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Celia Torres, 68; Co-Founder of Group for Latina Professionals

August 26, 2004|Mary Rourke | Times Staff Writer

Celia Gonzales Torres, the daughter of Los Angeles garment industry workers who helped found the National Network of Hispanic Women to mentor professional women in leadership roles, as well as aspiring young professionals, died of lung cancer Aug. 19 at her home in Solvang, Calif. She was 68.

Also a well-known philanthropist, Torres helped launch and support scholarship programs at her alma mater, Mount St. Mary's College in Brentwood and at Loyola Marymount University, where she co-founded the Mexican American Alumni Assn. scholarship program in 1981.

"Celia was ferocious about opening doors for Hispanics, particularly women," Cecilia Sandoval, a longtime friend, said Wednesday. "That was her role at Mount St. Mary, at Loyola and with the National Network of Hispanic Women."

At its height, the network, founded in the early 1980s, had chapters in five cities. Members included executive women from large corporations, as well as entrepreneurs.

"There was no national group dedicated to breaking through the 'glass ceiling' for professional women in those years," said Mary Salinas Duron, a senior vice president at Countrywide Home Loans, who was in her 20s when she met Torres. "Through her connections, Celia linked women in leadership positions in business, education and the corporate world."

Torres also funded the salary for the network's first executive director and supplied office space.

"We called on influential Latinas who could help others along," said Nancy Gutierrez, a founding member of the group and a retired director of human resources at Pacific Bell. "Celia was the silent hero. She always asked what she could do for others. She never promoted herself."

Born Celia Gonzales, she was raised by her grandmother and an aunt from the time she was 8, when her mother became ill with tuberculosis. She attended St. Mary's Academy grammar school in Los Angeles and later graduated from Mount St. Mary's College -- one of only three Latinas in her class. By then, she was determined that she would help young Latinas get ahead.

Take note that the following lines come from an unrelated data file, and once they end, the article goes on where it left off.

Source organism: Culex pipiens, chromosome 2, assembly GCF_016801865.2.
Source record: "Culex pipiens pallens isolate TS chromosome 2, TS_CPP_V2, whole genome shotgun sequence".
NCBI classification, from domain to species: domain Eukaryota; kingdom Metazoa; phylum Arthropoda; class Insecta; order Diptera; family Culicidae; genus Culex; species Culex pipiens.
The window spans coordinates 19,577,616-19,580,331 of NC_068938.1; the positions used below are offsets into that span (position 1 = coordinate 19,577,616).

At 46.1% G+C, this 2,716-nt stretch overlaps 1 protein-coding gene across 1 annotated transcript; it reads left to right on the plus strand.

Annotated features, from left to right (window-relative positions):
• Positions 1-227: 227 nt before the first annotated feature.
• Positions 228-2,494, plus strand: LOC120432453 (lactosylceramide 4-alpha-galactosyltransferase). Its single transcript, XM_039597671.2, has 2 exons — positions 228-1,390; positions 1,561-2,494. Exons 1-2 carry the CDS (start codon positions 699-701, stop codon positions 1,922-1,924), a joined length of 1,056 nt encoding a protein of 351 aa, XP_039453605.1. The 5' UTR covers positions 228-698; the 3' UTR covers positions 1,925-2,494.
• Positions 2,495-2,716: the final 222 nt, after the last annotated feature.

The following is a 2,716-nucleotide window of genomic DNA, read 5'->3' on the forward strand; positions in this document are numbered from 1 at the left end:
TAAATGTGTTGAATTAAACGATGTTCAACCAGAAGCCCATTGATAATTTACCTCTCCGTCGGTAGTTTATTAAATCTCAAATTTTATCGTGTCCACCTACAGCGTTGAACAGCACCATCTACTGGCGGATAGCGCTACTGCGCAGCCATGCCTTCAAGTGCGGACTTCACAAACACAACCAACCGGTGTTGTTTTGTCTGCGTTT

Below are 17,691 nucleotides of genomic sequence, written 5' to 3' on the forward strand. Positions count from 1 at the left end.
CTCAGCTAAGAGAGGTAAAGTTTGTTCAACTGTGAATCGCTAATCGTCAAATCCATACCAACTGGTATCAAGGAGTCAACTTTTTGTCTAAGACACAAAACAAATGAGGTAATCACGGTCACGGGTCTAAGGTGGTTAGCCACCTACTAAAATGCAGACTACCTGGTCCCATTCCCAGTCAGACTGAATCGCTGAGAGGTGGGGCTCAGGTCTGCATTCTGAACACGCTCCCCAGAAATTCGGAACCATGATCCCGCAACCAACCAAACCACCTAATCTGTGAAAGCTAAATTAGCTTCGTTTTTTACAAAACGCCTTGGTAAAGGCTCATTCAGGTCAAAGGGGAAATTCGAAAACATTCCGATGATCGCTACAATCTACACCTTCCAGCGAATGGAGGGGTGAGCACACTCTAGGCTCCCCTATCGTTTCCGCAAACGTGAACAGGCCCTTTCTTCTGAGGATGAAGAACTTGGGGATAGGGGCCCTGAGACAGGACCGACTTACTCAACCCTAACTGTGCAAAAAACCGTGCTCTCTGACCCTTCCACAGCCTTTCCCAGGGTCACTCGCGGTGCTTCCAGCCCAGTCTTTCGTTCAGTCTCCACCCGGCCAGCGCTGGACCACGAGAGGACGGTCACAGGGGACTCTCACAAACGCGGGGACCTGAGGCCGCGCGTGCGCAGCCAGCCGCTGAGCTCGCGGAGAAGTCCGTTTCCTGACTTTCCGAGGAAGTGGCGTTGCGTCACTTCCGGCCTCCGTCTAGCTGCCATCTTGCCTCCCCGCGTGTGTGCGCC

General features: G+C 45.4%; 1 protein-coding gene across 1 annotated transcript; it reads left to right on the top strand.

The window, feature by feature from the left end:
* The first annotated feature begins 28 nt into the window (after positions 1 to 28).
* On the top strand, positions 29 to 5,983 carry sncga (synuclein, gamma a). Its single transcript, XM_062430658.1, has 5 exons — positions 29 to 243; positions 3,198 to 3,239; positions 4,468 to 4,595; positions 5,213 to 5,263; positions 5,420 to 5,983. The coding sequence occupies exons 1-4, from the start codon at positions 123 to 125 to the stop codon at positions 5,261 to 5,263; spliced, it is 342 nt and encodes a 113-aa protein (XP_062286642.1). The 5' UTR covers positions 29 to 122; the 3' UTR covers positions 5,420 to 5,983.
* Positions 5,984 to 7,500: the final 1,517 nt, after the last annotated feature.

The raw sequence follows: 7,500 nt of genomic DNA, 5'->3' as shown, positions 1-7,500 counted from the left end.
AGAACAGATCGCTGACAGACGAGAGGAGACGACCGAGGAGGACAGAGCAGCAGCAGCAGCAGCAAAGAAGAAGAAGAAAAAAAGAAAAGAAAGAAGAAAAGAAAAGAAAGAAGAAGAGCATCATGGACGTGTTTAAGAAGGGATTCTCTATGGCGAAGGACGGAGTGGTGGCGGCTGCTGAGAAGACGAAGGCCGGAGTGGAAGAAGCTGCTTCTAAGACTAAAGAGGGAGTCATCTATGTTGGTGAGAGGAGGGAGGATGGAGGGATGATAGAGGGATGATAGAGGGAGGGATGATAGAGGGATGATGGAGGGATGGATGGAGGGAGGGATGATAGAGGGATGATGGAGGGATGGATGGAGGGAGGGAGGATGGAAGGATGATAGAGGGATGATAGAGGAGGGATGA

"Her commitment to social causes was part of a tradition of service tied to her religious faith," Cynthia Telles, a longtime friend, said Wednesday.

After graduation, Torres worked in public welfare until she married Julio Torres. When the first of their five children entered college, she began work on a master's degree in sociology at USC, which she completed in 1980.

She was also the executive vice president of Torres Enterprises, an investment and management firm that her husband founded while he continued his medical practice. She began to mentor younger Latinas after her children became older.

"Celia was altruistic and service-oriented. It burned within her. She was committed to the empowerment of [Latinas] who wanted to go into the business world and succeed," said Sister Louise Bernstein, Torres' seventh-grade basketball coach. (Torres and Bernstein later were founders of a scholarship program at Mount St. Mary's.)

Torres also was a board member of the Los Angeles YWCA and of the American Red Cross, Santa Barbara Chapter.

She is survived by her husband, five children and nine grandchildren.

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